Image copyright Olafia Kristinsdottir Image caption Kristinsdottir has been awarded the GC’s youth archery medal for men and women since 2014
Majestic Olafia Kristinsdottir is one of Iceland’s most famous athletes thanks to her trailblazing decision to pursue golf despite a personal history of heart-breaking injuries.
The 27-year-old female golfer broke down in tears as she dedicated her historic victory at the inaugural Eurospar Ladies Championship on Sunday to her father, brother and husband.
Kristinsdottir has endured five heart attacks, including one at 10 weeks old, to recover from a triple-organ failure which resulted in her having her spleen, liver and most of her kidney removed.
“It’s been the hardest year and a half of my life,” she told BBC Sport.
“I’ve been really lonely at home since I got injured, going through this time which was really heartbreaking, so it was great to come back to win.”
Kristinsdottir’s dark side
Image copyright Olafia Kristinsdottir Image caption Kristinsdottir beat England’s Salomón Neerva by three shots to win the Eurospar Ladies Championship
It’s a staggering story for a golfer who suffered so badly with illness, yet is now lauded as one of her country’s most famous women.
Before the start of the year, Kristinsdottir had no reason to worry about the future of golf in Iceland.
In fact, she had achieved a golfing ban, as her late father Tony had the life-saving operation in 2010.
Kristinsdottir watched as a curate plucked from the hallowed fjordland of Reykjavik broke down as he tried to kiss the 24-year-old, he was unable to follow her passion for golf.
Image copyright Olafia Kristinsdottir Image caption Kristinsdottir practises her swing during practice
Kristinsdottir’s backstory will surprise most but it’s one that inspired her – she had watched as her grandfather suffering from cancer during the 1,000km journey from her native city of Keflavik to Iceland’s capital of Reykjavik.
And it’s stories like that which were the foundations for Kristinsdottir’s desire to play golf – after a sudden heartbeat brought an end to an equestrian career, she turned to golf to stay active.
Following her heart-breaking diagnosis at 10 weeks old, life for Kristinsdottir became “more difficult”.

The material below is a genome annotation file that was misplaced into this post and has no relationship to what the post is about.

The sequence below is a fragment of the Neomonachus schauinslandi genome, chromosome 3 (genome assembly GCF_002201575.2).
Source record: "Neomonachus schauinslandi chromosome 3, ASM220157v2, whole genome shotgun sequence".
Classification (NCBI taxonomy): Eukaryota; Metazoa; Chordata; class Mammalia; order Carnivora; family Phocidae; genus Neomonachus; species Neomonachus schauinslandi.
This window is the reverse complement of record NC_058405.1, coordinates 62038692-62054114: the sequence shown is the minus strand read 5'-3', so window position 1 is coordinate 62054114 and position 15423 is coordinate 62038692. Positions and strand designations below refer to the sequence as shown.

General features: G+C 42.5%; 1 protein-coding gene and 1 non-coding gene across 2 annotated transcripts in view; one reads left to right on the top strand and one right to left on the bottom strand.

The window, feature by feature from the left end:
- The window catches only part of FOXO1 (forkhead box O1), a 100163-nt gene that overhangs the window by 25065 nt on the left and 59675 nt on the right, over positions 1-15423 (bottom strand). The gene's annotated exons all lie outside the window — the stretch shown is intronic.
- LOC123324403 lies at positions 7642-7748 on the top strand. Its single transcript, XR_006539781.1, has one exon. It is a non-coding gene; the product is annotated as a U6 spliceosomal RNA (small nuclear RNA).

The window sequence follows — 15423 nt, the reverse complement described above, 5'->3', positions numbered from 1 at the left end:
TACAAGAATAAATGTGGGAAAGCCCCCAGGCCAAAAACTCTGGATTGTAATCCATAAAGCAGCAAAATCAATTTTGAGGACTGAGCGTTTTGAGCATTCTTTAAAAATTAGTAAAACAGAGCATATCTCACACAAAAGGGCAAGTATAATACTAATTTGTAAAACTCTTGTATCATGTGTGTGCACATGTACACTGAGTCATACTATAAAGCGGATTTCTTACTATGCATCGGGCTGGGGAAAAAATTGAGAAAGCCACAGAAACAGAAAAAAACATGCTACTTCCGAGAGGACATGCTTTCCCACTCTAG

By the age of nine she had suffered multiple heart attacks and in 2009 she was advised to give up the sport.
“I know there’s nothing that can’t be done, and I knew that I could do something to change my life for the better. I knew I could still do this to be active,” she says.
Kristinsdottir’s decision to play on took many years and she has shown incredible bravery as she has battled injuries and she has used any moments to raise money for cancer charities.
She and her family travel for the tournaments to raise awareness and money for awareness for the disease.
The tough times led to Kristinsdottir writing an inspiring book about her experiences, and though she missed out on golfing success, she is now helping others.
“I’ve always told everyone to never stop moving forward and no matter what, you have to keep going,” she says.
“I was always very optimistic and I knew when I had to get on with things that the worst would be over. I feel so happy now.”
Her current sporting goal is to do it all over again
It was the “one thing” Kristinsdottir “needed to prove” – to win the Eurospar tournament. She needed to beat England’s former British Women’s Open champion Salomón Neerva in the final to become the first amateur golfer to triumph in a Ladies European Tour event and did so with six-under in a dramatic finish.
“This is an amazing achievement and I’m very happy that I got to do it, but I know that I’m never done, so I’m not going to stop there. I’ll keep going.”
And it’s no exaggeration to say Kristinsdottir will want to do more than win on the LPGA Tour, one of the four biggest women’s professional golfing tournaments in the world.
“I think this will give me the confidence to come back to the top level and believe in myself,” she says.
“I’m so grateful for this opportunity and it feels like a dream to be here.
“If they’d said to me one day ‘You’re going to win this tournament one day’, I wouldn’t have believed it.”